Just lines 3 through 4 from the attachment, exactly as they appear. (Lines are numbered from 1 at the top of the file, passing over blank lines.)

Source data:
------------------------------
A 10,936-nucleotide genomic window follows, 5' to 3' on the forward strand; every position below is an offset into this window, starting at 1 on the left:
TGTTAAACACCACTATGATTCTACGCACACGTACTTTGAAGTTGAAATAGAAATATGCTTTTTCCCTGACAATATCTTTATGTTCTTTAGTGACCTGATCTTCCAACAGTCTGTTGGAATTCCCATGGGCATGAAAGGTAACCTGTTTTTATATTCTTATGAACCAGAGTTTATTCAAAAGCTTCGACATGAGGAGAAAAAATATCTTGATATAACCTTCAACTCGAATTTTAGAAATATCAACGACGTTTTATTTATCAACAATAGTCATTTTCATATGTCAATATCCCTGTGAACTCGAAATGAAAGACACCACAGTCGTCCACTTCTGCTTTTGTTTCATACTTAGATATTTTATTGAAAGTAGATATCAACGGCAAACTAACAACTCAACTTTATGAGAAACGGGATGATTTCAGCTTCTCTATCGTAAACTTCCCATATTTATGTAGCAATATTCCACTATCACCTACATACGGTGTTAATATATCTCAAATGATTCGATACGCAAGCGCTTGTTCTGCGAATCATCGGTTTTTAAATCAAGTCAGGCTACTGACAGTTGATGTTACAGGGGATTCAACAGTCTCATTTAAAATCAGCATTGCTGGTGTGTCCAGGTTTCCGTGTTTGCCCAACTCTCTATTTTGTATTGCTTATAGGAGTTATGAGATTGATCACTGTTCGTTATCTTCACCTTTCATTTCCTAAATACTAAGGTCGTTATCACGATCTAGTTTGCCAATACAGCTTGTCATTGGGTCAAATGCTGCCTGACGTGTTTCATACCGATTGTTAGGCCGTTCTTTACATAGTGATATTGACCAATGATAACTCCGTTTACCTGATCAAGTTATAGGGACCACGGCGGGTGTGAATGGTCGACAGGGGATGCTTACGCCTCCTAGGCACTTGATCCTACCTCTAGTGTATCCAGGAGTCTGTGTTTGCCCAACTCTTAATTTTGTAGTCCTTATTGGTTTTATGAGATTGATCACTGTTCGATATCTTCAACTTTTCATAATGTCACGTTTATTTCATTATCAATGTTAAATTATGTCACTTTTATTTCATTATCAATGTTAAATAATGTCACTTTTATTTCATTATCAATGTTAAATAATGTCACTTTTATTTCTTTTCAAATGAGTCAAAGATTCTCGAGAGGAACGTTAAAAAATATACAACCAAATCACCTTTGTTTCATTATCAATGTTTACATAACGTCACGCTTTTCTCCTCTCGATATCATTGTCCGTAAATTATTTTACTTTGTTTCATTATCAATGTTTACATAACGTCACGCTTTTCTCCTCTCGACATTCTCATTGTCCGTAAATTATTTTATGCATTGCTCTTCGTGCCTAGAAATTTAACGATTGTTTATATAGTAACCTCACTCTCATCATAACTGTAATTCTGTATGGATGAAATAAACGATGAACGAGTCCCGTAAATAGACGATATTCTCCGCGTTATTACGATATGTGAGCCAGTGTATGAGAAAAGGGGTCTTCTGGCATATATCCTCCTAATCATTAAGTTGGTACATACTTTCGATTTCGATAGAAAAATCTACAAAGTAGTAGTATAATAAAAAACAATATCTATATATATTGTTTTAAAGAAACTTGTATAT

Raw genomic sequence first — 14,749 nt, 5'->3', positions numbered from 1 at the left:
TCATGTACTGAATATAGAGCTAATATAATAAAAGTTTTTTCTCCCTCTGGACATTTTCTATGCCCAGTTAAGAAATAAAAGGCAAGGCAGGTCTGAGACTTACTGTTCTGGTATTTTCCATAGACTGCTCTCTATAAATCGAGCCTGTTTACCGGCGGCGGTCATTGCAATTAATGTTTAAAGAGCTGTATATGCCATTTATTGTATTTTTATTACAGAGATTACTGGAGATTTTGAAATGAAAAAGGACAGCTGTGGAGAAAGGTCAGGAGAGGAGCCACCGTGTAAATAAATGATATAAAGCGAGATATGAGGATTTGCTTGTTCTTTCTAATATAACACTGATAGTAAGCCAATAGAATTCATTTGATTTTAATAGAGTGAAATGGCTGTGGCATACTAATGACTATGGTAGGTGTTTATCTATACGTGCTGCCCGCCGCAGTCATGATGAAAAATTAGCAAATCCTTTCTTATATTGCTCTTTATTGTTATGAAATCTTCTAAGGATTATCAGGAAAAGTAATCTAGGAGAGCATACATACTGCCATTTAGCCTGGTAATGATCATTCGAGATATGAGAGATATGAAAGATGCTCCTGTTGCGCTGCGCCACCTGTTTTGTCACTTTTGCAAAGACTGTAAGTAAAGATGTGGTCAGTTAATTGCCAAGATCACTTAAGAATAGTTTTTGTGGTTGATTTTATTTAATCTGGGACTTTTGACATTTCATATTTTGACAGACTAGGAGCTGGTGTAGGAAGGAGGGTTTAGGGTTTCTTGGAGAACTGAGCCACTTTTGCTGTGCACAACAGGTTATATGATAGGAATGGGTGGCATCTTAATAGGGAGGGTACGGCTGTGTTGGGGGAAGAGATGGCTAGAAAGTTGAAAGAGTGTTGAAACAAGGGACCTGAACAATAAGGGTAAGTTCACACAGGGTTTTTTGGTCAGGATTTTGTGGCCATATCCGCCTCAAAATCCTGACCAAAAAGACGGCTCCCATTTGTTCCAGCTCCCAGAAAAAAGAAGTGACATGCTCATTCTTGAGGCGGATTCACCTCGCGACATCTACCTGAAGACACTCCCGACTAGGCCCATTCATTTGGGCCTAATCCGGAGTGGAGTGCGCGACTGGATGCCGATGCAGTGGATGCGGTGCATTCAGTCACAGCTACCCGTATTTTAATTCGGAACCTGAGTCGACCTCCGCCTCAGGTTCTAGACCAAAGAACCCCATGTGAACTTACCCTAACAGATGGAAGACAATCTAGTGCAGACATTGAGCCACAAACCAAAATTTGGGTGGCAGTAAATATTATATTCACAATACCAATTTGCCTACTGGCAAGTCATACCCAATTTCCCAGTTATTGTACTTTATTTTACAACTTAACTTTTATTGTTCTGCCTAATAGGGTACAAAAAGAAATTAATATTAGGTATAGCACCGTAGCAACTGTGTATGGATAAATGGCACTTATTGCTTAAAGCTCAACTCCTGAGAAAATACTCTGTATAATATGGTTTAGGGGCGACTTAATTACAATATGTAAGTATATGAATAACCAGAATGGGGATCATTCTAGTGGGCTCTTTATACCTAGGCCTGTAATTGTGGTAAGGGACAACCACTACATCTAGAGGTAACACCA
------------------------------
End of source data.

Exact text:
Raw genomic sequence first — 14,749 nt, 5'->3', positions numbered from 1 at the left:
TCATGTACTGAATATAGAGCTAATATAATAAAAGTTTTTTCTCCCTCTGGACATTTTCTATGCCCAGTTAAGAAATAAAAGGCAAGGCAGGTCTGAGACTTACTGTTCTGGTATTTTCCATAGACTGCTCTCTATAAATCGAGCCTGTTTACCGGCGGCGGTCATTGCAATTAATGTTTAAAGAGCTGTATATGCCATTTATTGTATTTTTATTACAGAGATTACTGGAGATTTTGAAATGAAAAAGGACAGCTGTGGAGAAAGGTCAGGAGAGGAGCCACCGTGTAAATAAATGATATAAAGCGAGATATGAGGATTTGCTTGTTCTTTCTAATATAACACTGATAGTAAGCCAATAGAATTCATTTGATTTTAATAGAGTGAAATGGCTGTGGCATACTAATGACTATGGTAGGTGTTTATCTATACGTGCTGCCCGCCGCAGTCATGATGAAAAATTAGCAAATCCTTTCTTATATTGCTCTTTATTGTTATGAAATCTTCTAAGGATTATCAGGAAAAGTAATCTAGGAGAGCATACATACTGCCATTTAGCCTGGTAATGATCATTCGAGATATGAGAGATATGAAAGATGCTCCTGTTGCGCTGCGCCACCTGTTTTGTCACTTTTGCAAAGACTGTAAGTAAAGATGTGGTCAGTTAATTGCCAAGATCACTTAAGAATAGTTTTTGTGGTTGATTTTATTTAATCTGGGACTTTTGACATTTCATATTTTGACAGACTAGGAGCTGGTGTAGGAAGGAGGGTTTAGGGTTTCTTGGAGAACTGAGCCACTTTTGCTGTGCACAACAGGTTATATGATAGGAATGGGTGGCATCTTAATAGGGAGGGTACGGCTGTGTTGGGGGAAGAGATGGCTAGAAAGTTGAAAGAGTGTTGAAACAAGGGACCTGAACAATAAGGGTAAGTTCACACAGGGTTTTTTGGTCAGGATTTTGTGGCCATATCCGCCTCAAAATCCTGACCAAAAAGACGGCTCCCATTTGTTCCAGCTCCCAGAAAAAAGAAGTGACATGCTCATTCTTGAGGCGGATTCACCTCGCGACATCTACCTGAAGACACTCCCGACTAGGCCCATTCATTTGGGCCTAATCCGGAGTGGAGTGCGCGACTGGATGCCGATGCAGTGGATGCGGTGCATTCAGTCACAGCTACCCGTATTTTAATTCGGAACCTGAGTCGACCTCCGCCTCAGGTTCTAGACCAAAGAACCCCATGTGAACTTACCCTAACAGATGGAAGACAATCTAGTGCAGACATTGAGCCACAAACCAAAATTTGGGTGGCAGTAAATATTATATTCACAATACCAATTTGCCTACTGGCAAGTCATACCCAATTTCCCAGTTATTGTACTTTATTTTACAACTTAACTTTTATTGTTCTGCCTAATAGGGTACAAAAAGAAATTAATATTAGGTATAGCACCGTAGCAACTGTGTATGGATAAATGGCACTTATTGCTTAAAGCTCAACTCCTGAGAAAATACTCTGTATAATATGGTTTAGGGGCGACTTAATTACAATATGTAAGTATATGAATAACCAGAATGGGGATCATTCTAGTGGGCTCTTTATACCTAGGCCTGTAATTGTGGTAAGGGACAACCACTACATCTAGAGGTAACACCA